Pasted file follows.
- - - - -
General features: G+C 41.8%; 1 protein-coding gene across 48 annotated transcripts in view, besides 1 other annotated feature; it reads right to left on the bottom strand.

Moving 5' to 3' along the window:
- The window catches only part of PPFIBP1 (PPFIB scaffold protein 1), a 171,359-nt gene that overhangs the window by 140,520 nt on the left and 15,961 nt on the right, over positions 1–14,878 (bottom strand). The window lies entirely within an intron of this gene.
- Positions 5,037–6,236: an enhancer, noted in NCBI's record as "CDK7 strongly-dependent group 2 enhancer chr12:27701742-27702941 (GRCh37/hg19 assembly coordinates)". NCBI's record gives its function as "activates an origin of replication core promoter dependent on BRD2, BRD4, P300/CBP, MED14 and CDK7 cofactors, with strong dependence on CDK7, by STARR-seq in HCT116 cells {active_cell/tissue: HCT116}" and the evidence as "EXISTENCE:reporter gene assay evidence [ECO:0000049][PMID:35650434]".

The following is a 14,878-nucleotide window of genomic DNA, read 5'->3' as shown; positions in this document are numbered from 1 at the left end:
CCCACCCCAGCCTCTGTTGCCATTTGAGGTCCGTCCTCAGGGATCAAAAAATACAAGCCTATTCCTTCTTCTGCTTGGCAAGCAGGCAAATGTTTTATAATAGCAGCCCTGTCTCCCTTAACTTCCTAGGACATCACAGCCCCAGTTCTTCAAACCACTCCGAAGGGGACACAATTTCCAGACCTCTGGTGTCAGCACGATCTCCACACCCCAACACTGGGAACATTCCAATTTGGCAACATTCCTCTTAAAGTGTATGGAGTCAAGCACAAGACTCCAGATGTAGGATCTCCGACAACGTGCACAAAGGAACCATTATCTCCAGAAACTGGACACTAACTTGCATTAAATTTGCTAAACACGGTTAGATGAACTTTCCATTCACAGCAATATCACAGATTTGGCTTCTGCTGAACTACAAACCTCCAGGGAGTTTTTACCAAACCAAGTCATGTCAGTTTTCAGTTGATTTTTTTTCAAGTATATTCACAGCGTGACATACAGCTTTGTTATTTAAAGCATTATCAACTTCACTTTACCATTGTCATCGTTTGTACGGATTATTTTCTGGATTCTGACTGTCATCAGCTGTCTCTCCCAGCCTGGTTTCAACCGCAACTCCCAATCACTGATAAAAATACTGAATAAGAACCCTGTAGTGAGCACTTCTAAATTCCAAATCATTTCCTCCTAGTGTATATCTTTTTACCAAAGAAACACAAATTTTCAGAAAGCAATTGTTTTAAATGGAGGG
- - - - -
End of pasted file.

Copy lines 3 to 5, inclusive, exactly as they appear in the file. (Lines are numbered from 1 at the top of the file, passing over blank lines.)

- The window catches only part of PPFIBP1 (PPFIB scaffold protein 1), a 171,359-nt gene that overhangs the window by 140,520 nt on the left and 15,961 nt on the right, over positions 1–14,878 (bottom strand). The window lies entirely within an intron of this gene.
- Positions 5,037–6,236: an enhancer, noted in NCBI's record as "CDK7 strongly-dependent group 2 enhancer chr12:27701742-27702941 (GRCh37/hg19 assembly coordinates)". NCBI's record gives its function as "activates an origin of replication core promoter dependent on BRD2, BRD4, P300/CBP, MED14 and CDK7 cofactors, with strong dependence on CDK7, by STARR-seq in HCT116 cells {active_cell/tissue: HCT116}" and the evidence as "EXISTENCE:reporter gene assay evidence [ECO:0000049][PMID:35650434]".

The following is a 14,878-nucleotide window of genomic DNA, read 5'->3' as shown; positions in this document are numbered from 1 at the left end: